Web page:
All these years I was thinking about pasta.

“Yankee Doodle went to town

riding on a pony,

stuck a feather in his cap

and called it macaroni.”

These are the first few lines of the classic American ditty “Yankee Doodle,” a tune that almost every American child has sung at some point in their lives. However, despite its place within good ole fashioned American pageantry, I’m pretty sure very few people even know who Yankee Doodle is.

But perhaps the most mystifying part of the song is the line where Yankee Doodle “sticks a feather in his cap and calls it macaroni.” Well, thanks to a piece I came across on the Atlas Obscura, I learned that the meaning behind this lyric has nothing to do with food.

According to Michael Waters, the “macaroni” in Yankee Doodle actually refers to a “fashion trend that began in the 1760s among aristocratic British men.” It is important to note that originally Yankee Doodle was a British song written to disgrace Americans. As Waters points out, it was only until after the Revolutionary War that the Americans “reclaimed” the song and it became patriotic. As a result, some of the lines don’t really make much sense in the context of American pride—especially the macaroni line.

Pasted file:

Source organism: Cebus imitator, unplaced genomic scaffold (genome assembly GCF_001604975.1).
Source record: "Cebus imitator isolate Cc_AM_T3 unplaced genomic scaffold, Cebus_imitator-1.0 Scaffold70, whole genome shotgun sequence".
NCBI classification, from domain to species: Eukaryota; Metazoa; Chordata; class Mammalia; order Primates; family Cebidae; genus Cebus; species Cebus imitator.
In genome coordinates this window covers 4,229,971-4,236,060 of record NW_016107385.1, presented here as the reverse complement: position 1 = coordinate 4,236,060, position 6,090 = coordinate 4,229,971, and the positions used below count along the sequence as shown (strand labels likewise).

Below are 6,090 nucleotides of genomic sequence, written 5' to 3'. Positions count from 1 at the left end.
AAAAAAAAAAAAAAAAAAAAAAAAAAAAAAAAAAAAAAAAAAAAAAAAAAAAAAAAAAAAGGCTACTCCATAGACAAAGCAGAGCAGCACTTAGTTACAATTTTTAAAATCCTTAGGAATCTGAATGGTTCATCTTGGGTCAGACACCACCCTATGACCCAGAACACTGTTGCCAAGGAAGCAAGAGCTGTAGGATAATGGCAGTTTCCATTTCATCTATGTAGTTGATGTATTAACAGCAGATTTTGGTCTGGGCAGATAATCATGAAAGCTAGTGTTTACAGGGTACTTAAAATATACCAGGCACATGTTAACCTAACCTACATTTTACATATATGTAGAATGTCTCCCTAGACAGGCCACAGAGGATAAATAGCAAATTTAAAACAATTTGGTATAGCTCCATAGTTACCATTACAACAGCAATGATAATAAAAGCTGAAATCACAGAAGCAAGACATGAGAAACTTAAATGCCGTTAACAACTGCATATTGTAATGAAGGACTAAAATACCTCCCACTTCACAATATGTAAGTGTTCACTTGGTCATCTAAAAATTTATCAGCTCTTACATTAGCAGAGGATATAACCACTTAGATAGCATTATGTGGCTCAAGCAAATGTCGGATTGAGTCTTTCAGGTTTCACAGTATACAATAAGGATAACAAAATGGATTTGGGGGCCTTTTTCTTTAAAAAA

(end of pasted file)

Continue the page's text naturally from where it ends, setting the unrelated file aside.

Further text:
Essentially, “macaroni” was a slang term used by these Brits to describe someone who’s sophisticated and cultured. By saying Yankee Doodle—who could be perceived as the average American—sticks a feather in his cap and calls it “macaroni,” the Brits were implying that Americans thought they were more sophisticated than they really were. Gee, and all these years I thought we were singing about a piece of elbow macaroni.